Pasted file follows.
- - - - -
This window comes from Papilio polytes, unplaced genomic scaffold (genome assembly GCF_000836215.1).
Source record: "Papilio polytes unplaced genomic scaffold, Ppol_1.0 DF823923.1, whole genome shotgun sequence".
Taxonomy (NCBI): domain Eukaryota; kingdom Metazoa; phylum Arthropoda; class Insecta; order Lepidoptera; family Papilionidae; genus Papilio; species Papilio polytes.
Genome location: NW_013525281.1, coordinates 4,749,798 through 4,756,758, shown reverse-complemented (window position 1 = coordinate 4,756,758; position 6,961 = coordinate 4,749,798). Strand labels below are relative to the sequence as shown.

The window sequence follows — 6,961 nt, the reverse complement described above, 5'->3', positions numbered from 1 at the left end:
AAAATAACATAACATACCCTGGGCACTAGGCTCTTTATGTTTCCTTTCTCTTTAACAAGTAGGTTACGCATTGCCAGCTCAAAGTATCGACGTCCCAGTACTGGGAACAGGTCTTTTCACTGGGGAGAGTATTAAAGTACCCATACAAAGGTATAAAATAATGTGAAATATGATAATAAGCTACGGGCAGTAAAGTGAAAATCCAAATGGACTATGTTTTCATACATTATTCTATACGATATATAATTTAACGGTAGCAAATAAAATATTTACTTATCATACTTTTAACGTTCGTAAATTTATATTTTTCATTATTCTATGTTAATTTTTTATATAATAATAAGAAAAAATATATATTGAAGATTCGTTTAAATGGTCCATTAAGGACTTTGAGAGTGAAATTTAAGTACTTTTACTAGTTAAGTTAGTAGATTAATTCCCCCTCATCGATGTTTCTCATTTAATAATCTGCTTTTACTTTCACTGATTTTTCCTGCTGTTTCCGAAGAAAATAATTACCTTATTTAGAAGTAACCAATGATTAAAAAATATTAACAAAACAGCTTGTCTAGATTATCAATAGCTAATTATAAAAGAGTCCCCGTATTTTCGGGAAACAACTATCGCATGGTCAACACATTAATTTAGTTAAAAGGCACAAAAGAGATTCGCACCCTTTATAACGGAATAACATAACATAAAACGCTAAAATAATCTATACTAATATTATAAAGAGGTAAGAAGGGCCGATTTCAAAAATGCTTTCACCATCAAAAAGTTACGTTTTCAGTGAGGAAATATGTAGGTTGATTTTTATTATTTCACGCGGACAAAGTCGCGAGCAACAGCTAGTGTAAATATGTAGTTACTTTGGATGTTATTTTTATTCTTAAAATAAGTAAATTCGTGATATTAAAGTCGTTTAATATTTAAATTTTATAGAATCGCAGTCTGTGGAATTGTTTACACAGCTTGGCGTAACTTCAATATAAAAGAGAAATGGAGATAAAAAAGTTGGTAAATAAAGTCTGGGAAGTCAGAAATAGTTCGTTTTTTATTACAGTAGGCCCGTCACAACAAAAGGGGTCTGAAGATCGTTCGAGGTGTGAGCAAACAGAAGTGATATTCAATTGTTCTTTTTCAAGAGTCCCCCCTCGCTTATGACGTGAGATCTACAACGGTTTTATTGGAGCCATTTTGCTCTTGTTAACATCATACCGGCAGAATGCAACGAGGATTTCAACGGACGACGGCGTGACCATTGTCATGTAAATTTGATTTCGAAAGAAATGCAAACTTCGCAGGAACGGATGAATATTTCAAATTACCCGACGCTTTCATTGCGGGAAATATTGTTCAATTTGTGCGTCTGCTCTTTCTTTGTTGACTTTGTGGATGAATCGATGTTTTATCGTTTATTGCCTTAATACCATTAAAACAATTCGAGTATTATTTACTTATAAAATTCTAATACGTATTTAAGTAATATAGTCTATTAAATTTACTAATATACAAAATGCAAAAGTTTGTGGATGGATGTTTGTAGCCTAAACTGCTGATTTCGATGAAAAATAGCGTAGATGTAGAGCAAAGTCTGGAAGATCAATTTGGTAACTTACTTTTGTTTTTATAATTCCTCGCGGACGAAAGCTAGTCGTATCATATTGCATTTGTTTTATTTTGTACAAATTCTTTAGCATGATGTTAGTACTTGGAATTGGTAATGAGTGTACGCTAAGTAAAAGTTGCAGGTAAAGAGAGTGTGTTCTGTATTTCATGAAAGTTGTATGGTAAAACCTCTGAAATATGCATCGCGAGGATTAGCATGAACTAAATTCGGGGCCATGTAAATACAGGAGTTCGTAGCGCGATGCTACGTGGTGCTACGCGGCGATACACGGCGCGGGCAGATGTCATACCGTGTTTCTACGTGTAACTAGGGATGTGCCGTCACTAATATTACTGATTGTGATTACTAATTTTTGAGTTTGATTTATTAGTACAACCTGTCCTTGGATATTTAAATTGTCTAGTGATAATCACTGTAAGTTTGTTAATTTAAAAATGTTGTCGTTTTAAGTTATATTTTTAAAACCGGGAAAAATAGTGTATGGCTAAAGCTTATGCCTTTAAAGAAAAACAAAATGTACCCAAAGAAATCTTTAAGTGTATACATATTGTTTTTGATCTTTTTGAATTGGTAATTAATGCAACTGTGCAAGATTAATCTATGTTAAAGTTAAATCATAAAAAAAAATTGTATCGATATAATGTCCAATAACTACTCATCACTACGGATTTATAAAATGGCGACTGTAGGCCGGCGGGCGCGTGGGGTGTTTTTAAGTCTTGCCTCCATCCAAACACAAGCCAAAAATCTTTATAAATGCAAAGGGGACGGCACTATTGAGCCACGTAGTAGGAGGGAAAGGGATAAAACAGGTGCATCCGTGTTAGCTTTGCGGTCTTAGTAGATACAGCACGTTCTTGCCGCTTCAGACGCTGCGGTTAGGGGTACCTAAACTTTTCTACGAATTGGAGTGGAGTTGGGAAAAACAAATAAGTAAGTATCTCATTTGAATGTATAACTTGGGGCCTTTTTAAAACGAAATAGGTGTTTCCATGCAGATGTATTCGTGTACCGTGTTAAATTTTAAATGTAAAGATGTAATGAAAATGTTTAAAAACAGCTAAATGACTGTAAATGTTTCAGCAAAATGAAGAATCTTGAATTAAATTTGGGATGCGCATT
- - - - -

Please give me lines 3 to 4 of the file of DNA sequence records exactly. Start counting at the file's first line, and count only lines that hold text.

Taxonomy (NCBI): domain Eukaryota; kingdom Metazoa; phylum Arthropoda; class Insecta; order Lepidoptera; family Papilionidae; genus Papilio; species Papilio polytes.
Genome location: NW_013525281.1, coordinates 4,749,798 through 4,756,758, shown reverse-complemented (window position 1 = coordinate 4,756,758; position 6,961 = coordinate 4,749,798). Strand labels below are relative to the sequence as shown.